Publication
Title
Elevated CO₂ reduced antimony toxicity in wheat plants by improving photosynthesis, soil microbial content, minerals, and redox status
Author
Abstract
Introduction: Antimony (Sb), a common rare heavy metal, is naturally present in soils at low concentrations. However, it is increasingly used in industrial applications, which in turn, leads to an increased release into the environment, exerting a detrimental impact on plant growth. Thus, it is important to study Sb effects on plants under the current and future CO2 (eCO(2)).Methods: To this end, high Sb concentrations (1500 mg/kg soil) effects under ambient (420 ppm) and eCO(2) (710 ppm) on wheat growth, physiology (photosynthesis reactions) and biochemistry (minerals contents, redox state), were studied and soil microbial were evaluated.Results and discussion: Our results showed that Sb uptake significantly decreased wheat growth by 42%. This reduction could be explained by the inhibition in photosynthesis rate, Rubisco activity, and photosynthetic pigments (Cha and Chb), by 35%, 44%, and 51%, respectively. Sb significantly reduced total bacterial and fungal count and increased phenolic and organic acids levels in the soil to decrease Sb uptake. Moreover, it induced oxidative markers, as indicated by the increased levels of H2O2 and MDA (1.96 and 2.8-fold compared to the control condition, respectively). To reduce this damage, antioxidant capacity (TAC), CAT, POX, and SOD enzymes activity were increased by 1.61, 2.2, 2.87, and 1.86-fold, respectively. In contrast, eCO(2) mitigated growth inhibition in Sb-treated wheat. eCO(2) and Sb coapplication mitigated the Sb harmful effect on growth by reducing Sb uptake and improving photosynthesis and Rubisco enzyme activity by 0.58, 1.57, and 1.4-fold compared to the corresponding Sb treatments, respectively. To reduce Sb uptake and improve mineral availability for plants, a high accumulation of phenolics level and organic acids in the soil was observed. eCO(2) reduces Sb-induced oxidative damage by improving redox status. In conclusion, our study has provided valuable insights into the physiological and biochemical bases underlie the Sb-stress mitigating of eCO(2) conditions. Furthermore, this is important step to define strategies to prevent its adverse effects of Sb on plants in the future.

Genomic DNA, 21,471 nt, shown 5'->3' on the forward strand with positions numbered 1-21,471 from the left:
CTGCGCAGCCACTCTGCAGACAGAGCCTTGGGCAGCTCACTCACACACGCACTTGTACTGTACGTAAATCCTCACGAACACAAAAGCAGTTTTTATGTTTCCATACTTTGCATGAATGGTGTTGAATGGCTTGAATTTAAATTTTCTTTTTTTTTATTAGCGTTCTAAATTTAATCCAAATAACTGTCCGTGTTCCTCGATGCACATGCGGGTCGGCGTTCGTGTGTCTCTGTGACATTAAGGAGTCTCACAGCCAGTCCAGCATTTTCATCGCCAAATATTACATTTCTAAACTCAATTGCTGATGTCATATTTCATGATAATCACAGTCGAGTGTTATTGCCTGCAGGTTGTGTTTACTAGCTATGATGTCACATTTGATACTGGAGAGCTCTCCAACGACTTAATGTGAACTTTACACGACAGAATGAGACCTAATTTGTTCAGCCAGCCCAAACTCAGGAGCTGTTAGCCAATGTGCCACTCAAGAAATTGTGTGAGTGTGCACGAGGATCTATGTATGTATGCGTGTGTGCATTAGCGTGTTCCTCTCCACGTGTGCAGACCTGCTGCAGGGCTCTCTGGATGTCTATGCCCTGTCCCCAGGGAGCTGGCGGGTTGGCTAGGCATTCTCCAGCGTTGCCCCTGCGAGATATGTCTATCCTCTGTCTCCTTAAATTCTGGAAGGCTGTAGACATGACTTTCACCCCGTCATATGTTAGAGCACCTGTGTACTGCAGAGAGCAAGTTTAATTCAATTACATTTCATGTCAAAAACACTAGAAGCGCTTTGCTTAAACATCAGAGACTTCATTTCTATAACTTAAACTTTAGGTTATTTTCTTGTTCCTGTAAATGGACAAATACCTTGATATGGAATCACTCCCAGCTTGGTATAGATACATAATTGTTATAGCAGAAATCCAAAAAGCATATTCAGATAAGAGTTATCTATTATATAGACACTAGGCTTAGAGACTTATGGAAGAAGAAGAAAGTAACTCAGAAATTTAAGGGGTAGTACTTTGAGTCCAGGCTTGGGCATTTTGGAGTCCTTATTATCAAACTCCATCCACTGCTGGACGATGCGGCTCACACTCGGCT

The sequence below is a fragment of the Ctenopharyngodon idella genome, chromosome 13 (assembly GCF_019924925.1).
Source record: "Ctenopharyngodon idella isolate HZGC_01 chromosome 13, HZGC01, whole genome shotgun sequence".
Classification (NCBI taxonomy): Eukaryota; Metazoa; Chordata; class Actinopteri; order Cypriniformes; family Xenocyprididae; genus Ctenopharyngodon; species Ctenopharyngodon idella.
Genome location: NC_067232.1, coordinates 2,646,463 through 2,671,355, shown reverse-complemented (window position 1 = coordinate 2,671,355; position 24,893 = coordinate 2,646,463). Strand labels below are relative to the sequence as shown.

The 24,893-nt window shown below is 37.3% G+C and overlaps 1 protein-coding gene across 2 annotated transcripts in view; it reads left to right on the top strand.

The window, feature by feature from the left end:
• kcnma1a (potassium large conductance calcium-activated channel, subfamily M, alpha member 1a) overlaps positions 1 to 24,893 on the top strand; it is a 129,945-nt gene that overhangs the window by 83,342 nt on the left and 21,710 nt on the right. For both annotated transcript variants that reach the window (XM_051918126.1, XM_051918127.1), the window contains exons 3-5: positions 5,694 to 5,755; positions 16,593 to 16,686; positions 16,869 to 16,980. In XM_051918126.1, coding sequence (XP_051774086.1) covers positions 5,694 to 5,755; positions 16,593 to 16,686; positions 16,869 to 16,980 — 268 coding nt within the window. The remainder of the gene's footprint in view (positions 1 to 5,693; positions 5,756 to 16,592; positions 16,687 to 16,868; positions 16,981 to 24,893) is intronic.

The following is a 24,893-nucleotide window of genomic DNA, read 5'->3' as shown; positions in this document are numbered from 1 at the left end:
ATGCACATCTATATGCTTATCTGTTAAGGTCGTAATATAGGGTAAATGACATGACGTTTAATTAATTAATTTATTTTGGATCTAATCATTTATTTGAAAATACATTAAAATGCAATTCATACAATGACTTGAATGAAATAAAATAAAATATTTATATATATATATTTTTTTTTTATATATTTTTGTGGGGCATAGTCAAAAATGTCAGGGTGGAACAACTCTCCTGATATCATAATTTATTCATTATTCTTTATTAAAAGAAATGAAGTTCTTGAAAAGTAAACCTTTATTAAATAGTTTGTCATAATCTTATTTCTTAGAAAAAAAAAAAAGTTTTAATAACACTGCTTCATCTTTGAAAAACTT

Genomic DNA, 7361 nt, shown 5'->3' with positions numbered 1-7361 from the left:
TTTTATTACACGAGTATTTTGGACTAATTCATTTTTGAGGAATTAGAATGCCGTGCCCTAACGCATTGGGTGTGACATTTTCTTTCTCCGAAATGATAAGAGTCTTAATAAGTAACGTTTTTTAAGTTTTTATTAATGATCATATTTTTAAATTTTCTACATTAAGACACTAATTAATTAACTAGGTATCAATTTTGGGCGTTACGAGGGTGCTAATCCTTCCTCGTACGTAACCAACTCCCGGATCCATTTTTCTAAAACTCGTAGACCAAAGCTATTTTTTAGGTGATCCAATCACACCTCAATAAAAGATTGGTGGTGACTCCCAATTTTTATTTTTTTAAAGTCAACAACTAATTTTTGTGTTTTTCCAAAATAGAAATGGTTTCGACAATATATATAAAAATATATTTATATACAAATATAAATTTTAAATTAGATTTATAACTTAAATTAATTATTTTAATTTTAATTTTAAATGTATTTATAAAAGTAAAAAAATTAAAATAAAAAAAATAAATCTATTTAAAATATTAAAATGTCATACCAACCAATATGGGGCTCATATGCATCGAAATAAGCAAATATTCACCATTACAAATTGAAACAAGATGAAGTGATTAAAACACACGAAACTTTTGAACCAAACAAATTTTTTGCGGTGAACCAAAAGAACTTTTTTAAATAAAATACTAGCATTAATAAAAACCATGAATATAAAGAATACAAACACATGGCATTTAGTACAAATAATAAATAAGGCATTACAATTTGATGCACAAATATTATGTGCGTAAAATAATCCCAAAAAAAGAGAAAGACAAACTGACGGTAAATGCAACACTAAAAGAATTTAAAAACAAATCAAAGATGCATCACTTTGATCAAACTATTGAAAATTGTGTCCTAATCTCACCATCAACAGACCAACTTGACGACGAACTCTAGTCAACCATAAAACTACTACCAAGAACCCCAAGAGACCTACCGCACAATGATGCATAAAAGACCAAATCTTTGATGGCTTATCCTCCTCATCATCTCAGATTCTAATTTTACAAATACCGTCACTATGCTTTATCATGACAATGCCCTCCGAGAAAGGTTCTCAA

Language
English
Source (journal)
Frontiers in plant science. - Place of publication unknown
Publication
Place of publication unknown : publisher unknown , 2023
ISSN
1664-462X
DOI
10.3389/FPLS.2023.1244019
Volume/pages
14 (2023) , p. 1-13
Article Reference
1244019
ISI
001074706200001
Pubmed ID
37780499
Medium
E-only publicatie
Full text (Publisher's DOI)
Full text (open access)
UAntwerpen
Faculty/Department
Research group
Publication type
Subject
Affiliation
Publications with a UAntwerp address
External links
Web of Science
Record
Identifier
Creation 30.10.2023
Last edited 25.04.2024
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